Growth of the heart is required to adapt to the increasing hemodynamic load of the developing organism. Physiologically, heart growth is mainly driven by the proliferation of myocardial cells in utero and by cell size increase after birth. However, how myocardial cells cease to proliferate after birth remains poorly understood. In addition to growing in size, the myocardium matures in its architecture, with the alignment of cardiomyocytes into fibres. This orientation is an important aspect of the efficient heart contraction. A current question is to understand how the architecture of the myocardium is established.
We have previously characterised, by clonal analysis, the lineages and behaviour of myocardial cells during heart morphogenesis.
We have developed interdisciplinary tools for the quantification of tissue anisotropy in 3D and revealed that myocardial cells coordinate locally their orientation of division during cardiac chamber expansion.
Le Garrec et al., 2013– Oriented cell divisions in the developing heart
Recently, we have studied the atypical cadherin Fat4, which was initially discovered in the fly as a major regulator of organ size. However, how the Fat pathway is connected to the Hippo pathway in mammals had remained poorly understood. We have shown that Fat4 is required to restrict heart growth at birth, by modulating the nuclear translocation of an adaptor protein, Amotl1, which is a partner of an effector of the Hippo pathway, Yap1.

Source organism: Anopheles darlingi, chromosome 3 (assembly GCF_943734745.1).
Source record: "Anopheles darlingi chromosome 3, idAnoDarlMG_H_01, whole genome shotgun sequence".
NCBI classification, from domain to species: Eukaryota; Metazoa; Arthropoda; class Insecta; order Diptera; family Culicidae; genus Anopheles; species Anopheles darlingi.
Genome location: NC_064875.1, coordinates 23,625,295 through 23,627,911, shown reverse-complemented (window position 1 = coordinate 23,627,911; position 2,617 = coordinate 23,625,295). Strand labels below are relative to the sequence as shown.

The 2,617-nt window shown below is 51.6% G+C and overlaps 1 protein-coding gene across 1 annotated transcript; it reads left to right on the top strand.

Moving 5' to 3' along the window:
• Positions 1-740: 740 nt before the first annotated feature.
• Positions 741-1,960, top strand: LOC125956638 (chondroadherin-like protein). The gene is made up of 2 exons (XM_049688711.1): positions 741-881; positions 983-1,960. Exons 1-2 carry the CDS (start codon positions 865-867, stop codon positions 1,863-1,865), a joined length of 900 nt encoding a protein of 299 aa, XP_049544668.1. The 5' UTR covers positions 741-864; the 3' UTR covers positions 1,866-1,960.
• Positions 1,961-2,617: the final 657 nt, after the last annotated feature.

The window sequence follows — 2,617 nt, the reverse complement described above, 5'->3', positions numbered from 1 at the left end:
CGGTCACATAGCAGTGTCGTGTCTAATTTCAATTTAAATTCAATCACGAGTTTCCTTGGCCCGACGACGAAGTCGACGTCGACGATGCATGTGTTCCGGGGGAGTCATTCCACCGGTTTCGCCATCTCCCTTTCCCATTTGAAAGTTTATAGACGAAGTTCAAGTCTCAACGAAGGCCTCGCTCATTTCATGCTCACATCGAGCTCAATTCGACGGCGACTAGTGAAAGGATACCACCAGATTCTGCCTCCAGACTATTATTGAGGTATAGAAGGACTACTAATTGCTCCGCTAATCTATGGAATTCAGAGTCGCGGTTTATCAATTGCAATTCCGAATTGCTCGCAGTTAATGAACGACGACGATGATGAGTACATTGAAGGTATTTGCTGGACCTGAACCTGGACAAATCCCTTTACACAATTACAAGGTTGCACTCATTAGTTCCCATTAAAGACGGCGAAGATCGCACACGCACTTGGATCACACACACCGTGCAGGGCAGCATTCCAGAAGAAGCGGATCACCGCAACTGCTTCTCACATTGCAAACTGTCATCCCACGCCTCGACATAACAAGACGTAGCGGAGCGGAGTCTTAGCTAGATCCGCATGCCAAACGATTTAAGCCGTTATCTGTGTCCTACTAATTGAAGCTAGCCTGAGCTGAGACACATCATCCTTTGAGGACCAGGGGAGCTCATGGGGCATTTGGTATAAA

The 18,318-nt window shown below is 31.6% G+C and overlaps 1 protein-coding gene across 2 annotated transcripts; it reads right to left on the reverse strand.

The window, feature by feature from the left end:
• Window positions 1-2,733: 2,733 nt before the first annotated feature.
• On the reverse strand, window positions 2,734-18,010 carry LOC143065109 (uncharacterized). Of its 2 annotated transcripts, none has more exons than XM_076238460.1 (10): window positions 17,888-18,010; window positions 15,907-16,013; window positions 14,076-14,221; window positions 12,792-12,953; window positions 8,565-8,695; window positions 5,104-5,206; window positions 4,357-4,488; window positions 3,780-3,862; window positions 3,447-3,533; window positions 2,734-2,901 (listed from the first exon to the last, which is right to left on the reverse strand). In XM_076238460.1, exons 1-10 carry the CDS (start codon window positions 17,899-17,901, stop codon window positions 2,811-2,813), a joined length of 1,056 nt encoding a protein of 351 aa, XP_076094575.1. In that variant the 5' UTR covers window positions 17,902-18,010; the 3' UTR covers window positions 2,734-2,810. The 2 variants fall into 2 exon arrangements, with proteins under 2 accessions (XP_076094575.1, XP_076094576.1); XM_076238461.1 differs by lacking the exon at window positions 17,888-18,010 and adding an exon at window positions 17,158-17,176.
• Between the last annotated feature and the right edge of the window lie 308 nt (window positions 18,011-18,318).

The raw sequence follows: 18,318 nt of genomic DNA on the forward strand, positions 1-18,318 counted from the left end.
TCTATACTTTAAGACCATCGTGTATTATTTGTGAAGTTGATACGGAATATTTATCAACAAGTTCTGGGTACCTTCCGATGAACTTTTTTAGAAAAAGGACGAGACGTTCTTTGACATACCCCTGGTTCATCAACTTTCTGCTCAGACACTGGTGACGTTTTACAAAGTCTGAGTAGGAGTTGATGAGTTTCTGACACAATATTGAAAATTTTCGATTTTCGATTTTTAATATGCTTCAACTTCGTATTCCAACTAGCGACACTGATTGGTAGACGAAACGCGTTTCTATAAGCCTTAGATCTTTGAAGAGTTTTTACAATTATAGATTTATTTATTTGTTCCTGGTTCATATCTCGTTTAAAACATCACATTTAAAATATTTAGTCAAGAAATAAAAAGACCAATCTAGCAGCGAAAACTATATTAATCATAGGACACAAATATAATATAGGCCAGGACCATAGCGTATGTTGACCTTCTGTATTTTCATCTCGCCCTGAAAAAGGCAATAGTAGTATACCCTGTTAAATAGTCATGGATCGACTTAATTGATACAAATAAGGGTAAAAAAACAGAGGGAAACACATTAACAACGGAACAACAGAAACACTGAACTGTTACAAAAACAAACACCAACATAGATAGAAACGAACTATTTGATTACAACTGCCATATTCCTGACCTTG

Our research project aims at further understanding the coordination of cardiac cell behaviour and its impact on heart morphogenesis. We study the primary cilia, which mediate cell interactions by integrating a number of signalling pathways. Primary cilia are required for the formation of the heart, yet little is known about how primary cilia regulate cardiac cell behaviour.
Our work on mouse heart morphogenesis is relevant to heart repair in humans. Heart failure is the leading cause of death in the industrialized world, owing to the limited regenerative capacity of the mammalian heart. This has been associated with the arrest of cardiomyocyte proliferation in the juvenile heart. Thus, enhancing cardiomyocyte proliferation in situ in the more mature heart, by exploiting the developmental pathways controlling heart growth, seems particularly attractive as an approach for cardiac repair. An alternative strategy is to produce cardiomyocytes from stem-cell populations. In addition to controlling the number of cardiomyocytes, it will be important to promote their oriented arrangement for producing a mature myocardium with efficient contraction.